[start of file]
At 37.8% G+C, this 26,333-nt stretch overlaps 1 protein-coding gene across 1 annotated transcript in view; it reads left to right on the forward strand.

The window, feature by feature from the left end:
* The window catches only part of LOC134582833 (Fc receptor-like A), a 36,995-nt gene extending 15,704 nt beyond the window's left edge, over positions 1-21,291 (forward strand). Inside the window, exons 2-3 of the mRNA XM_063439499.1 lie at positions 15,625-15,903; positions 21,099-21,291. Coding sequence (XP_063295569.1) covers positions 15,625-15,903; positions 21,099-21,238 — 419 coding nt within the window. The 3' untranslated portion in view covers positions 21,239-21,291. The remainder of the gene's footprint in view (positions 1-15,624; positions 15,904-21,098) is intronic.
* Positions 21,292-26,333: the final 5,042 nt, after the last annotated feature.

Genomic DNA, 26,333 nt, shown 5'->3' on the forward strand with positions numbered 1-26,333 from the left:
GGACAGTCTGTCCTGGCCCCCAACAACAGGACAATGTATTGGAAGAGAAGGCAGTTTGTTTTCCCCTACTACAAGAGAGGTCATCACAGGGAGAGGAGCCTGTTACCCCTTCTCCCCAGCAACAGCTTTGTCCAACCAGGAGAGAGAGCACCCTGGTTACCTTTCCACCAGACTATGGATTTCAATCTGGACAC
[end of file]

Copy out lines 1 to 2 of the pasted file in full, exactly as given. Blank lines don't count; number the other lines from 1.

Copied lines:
At 37.8% G+C, this 26,333-nt stretch overlaps 1 protein-coding gene across 1 annotated transcript in view; it reads left to right on the forward strand.

The window, feature by feature from the left end: